KWAME HOLMAN: This morning Senators convened an unusual two-hour closed session in the historic Old Senate chamber for an intelligence briefing on chemical weapons development worldwide. Going into the meeting all 45 Democrats had pledged support for the treaty, which meant 22 Republicans were needed for ratification. When debated resumed this afternoon, treaty supporters worked to strike from the treaty five significant changes Sen. Helms attached in committee.
SEN. PATRICK LEAHY, (D) Vermont: Those five conditions should be seen for what they are-- tweaking killers designed by those who have no desire to see us participate in this treaty no matter how many modifications we make.
KWAME HOLMAN: The first Helms amendment prohibits the United States from joining the treaty until Russia does.
SEN. JON KYL, (R) Arizona: If there is no indication by the Russians that they intend to do this, then it seems a little odd to be entering into a treaty where 60 percent of the world's chemical weapons aren't even being dealt with.
KWAME HOLMAN: The second amendment prohibits the United States from joining the treaty until countries often referred to as rogue nations, such as Iran, Iraq, Syria, Libya, and North Korea, also ratify the treaty.
SEN. JON KYL: We think that if one is going to make the claim that this Chemical Weapons Convention is going to reduce the chemical weapons stocks of these rogue nations that pose a threat to the United States, the least that ought to happen is that they submit themselves to the treaty.
SEN. CHRISTOPHER DODD, (D) Connecticut: These rogue nations, these renegade nations have never given weight to world opinion. And there's no reason to expect that they'll have a change of heart anytime soon. Waiting for these rogue states to accept this treaty is literally like waiting for Godot.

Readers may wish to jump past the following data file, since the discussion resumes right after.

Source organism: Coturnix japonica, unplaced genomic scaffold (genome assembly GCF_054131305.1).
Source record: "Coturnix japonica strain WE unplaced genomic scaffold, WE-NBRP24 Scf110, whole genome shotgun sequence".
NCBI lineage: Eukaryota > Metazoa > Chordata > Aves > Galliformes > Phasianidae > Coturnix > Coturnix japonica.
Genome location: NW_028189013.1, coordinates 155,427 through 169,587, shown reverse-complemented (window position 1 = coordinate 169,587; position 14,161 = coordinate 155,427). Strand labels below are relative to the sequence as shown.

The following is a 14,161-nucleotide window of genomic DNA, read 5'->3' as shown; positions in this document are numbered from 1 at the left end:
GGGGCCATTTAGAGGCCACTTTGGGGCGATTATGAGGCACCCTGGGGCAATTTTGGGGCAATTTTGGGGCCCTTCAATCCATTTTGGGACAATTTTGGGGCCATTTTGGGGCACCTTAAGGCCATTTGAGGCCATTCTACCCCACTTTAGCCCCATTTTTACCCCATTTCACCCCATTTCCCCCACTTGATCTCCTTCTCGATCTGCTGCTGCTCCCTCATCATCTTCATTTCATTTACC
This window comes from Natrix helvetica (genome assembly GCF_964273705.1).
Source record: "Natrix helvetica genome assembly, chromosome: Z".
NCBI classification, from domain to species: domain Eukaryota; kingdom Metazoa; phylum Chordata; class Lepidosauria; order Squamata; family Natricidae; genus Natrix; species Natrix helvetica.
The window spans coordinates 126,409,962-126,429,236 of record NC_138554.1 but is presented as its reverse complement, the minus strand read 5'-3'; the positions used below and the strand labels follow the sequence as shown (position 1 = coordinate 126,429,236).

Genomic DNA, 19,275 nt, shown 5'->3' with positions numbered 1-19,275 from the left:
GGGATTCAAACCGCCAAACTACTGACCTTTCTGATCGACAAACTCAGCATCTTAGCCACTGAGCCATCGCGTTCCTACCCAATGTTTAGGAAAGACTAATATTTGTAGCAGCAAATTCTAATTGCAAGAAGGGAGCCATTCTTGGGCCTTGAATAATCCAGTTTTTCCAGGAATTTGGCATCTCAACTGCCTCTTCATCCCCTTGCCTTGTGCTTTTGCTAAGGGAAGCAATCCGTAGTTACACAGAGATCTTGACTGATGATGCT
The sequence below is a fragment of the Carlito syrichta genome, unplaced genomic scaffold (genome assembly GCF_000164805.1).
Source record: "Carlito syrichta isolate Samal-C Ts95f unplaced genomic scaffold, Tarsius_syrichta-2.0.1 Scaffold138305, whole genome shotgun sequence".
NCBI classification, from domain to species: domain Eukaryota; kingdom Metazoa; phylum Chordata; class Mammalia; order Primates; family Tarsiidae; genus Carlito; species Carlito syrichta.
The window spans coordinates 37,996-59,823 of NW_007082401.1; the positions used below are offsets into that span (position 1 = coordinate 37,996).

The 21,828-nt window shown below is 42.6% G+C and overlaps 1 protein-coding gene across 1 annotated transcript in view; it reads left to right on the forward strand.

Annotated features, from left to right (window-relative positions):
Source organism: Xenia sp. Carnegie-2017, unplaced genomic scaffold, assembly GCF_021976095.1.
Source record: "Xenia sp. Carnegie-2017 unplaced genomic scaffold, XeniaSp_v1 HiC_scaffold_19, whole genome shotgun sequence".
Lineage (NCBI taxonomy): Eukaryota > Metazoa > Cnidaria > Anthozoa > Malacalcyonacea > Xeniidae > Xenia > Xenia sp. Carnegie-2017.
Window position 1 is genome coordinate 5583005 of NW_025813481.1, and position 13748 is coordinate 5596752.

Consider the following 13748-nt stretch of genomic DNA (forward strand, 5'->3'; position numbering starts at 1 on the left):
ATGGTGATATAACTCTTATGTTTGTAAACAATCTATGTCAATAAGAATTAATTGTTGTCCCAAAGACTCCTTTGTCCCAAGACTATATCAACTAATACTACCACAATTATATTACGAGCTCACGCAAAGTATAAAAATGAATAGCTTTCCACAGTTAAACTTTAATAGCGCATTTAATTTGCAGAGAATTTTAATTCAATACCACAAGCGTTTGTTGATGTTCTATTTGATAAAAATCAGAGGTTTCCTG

KWAME HOLMAN: The third amendment would bar nationals from certain countries from ever entering the United States as part of a chemical weapons inspection team. The fourth amendment is to assure the United States will not be forced to trade chemicals or chemical defense technology with other countries, and the fifth would prohibit the United States from joining the treaty unless there is adequate assurance violators can be detected.
SEN. KAY BAILEY HUTCHISON, (R) Texas: I will not support this treaty without the safeguards to the security of America. That is my first responsibility.
KWAME HOLMAN: But a number of key Republicans support the treaty without the added amendments.
SEN. JOHN McCAIN, (R) Arizona: We do not need killer amendments to ensure that this treaty negotiated under President Reagan and signed by President Bush is on a balance--is on balance a good deal for the United States.
KWAME HOLMAN: And gradually today one Republican after another added their support for the chemical weapons treaty.
SENATOR: America's national security interests are better served with this treaty than without it.
SENATOR: The world is better off, and we are better off, if we have this treaty, than if we don't.
KWAME HOLMAN: Finally, Majority Leader Trent Lott considered the pivotal vote among undeclared Senators.
SEN. TRENT LOTT, Majority Leader: I have decided to vote in support of the Senate giving its advice and consent to the Chemical Weapons Convention. I will do so not because I believe it will end the threat posed by chemical weapons or rid the world of poison gas. I will do so not because I believe this treaty is verifiable enough, or even enforceable enough. I will vote for the convention because I believe there will be a real and lasting consequences to the United States if we do not ratify the convention.
KWAME HOLMAN: Late this afternoon the first of the Helms amendments was defeated overwhelmingly. That was a further indication no so-called killer amendment would survive and the Senate would agree to ratify the chemical weapons treaty in a final vote later tonight.